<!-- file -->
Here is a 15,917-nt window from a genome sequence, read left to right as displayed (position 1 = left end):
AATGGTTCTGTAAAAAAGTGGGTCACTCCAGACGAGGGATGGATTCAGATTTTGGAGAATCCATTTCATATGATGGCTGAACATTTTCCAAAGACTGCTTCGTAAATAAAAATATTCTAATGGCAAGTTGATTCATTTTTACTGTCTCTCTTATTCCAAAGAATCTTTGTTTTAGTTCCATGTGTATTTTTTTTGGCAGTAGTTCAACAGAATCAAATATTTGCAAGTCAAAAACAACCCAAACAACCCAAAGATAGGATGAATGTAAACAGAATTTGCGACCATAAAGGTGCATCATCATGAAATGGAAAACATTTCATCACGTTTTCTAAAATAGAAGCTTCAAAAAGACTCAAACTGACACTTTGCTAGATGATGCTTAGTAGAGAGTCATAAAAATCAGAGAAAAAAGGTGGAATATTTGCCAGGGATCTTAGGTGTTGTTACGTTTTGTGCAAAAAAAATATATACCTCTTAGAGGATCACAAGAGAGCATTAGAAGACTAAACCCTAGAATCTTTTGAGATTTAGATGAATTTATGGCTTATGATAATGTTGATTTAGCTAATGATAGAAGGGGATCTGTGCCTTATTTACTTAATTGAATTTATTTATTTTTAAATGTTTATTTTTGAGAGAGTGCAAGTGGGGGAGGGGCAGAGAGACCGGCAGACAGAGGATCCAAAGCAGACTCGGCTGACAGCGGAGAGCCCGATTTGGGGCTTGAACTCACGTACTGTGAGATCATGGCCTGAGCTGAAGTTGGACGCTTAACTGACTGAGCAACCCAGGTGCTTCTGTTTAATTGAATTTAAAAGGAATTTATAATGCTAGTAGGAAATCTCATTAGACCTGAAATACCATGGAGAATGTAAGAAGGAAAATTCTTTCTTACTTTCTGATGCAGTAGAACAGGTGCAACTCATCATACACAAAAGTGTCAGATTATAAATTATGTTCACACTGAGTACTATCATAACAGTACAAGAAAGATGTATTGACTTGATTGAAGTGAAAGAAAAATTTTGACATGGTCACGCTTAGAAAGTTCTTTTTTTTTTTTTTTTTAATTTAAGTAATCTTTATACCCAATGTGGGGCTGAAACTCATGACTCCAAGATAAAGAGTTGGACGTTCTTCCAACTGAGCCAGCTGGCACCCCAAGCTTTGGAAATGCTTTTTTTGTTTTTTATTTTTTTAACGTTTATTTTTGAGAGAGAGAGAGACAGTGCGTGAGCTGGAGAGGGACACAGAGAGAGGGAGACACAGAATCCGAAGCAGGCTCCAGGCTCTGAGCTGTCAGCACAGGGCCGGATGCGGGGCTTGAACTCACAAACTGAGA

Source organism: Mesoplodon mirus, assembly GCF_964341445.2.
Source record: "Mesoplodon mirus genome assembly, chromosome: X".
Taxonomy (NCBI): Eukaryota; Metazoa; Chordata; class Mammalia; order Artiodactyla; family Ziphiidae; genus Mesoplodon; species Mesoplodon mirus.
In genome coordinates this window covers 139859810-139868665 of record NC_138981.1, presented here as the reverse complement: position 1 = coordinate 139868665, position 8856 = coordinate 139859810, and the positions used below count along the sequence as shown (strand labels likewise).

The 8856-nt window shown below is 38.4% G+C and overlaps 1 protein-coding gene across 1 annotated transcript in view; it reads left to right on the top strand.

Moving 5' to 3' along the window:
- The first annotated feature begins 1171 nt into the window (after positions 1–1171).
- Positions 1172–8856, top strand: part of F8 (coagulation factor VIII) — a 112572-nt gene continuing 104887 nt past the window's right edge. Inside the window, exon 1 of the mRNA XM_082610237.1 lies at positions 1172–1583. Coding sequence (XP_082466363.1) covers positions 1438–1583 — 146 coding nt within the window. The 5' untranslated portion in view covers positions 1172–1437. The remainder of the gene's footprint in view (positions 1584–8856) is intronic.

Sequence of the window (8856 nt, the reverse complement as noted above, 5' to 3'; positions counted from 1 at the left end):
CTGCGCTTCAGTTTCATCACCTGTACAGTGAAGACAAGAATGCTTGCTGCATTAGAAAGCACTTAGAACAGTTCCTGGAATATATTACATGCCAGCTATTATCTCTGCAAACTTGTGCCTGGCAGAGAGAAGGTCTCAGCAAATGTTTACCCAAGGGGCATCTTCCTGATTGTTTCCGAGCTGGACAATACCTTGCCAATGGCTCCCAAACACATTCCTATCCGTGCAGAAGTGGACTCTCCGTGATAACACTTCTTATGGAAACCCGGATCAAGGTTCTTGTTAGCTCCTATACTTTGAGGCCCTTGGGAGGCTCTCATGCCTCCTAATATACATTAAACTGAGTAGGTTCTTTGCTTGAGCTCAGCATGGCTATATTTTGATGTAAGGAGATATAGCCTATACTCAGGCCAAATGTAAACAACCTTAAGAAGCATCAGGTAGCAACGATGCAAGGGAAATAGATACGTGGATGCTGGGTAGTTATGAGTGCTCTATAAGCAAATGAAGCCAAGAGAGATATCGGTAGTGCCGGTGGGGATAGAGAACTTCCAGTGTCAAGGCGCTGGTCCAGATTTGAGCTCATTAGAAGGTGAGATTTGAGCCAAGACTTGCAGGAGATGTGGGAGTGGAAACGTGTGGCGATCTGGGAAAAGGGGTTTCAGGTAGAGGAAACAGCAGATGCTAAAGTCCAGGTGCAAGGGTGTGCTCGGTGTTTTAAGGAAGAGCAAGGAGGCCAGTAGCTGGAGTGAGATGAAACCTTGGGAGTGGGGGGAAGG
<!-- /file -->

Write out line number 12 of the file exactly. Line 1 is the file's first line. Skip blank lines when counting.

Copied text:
CTGCGCTTCAGTTTCATCACCTGTACAGTGAAGACAAGAATGCTTGCTGCATTAGAAAGCACTTAGAACAGTTCCTGGAATATATTACATGCCAGCTATTATCTCTGCAAACTTGTGCCTGGCAGAGAGAAGGTCTCAGCAAATGTTTACCCAAGGGGCATCTTCCTGATTGTTTCCGAGCTGGACAATACCTTGCCAATGGCTCCCAAACACATTCCTATCCGTGCAGAAGTGGACTCTCCGTGATAACACTTCTTATGGAAACCCGGATCAAGGTTCTTGTTAGCTCCTATACTTTGAGGCCCTTGGGAGGCTCTCATGCCTCCTAATATACATTAAACTGAGTAGGTTCTTTGCTTGAGCTCAGCATGGCTATATTTTGATGTAAGGAGATATAGCCTATACTCAGGCCAAATGTAAACAACCTTAAGAAGCATCAGGTAGCAACGATGCAAGGGAAATAGATACGTGGATGCTGGGTAGTTATGAGTGCTCTATAAGCAAATGAAGCCAAGAGAGATATCGGTAGTGCCGGTGGGGATAGAGAACTTCCAGTGTCAAGGCGCTGGTCCAGATTTGAGCTCATTAGAAGGTGAGATTTGAGCCAAGACTTGCAGGAGATGTGGGAGTGGAAACGTGTGGCGATCTGGGAAAAGGGGTTTCAGGTAGAGGAAACAGCAGATGCTAAAGTCCAGGTGCAAGGGTGTGCTCGGTGTTTTAAGGAAGAGCAAGGAGGCCAGTAGCTGGAGTGAGATGAAACCTTGGGAGTGGGGGGAAGG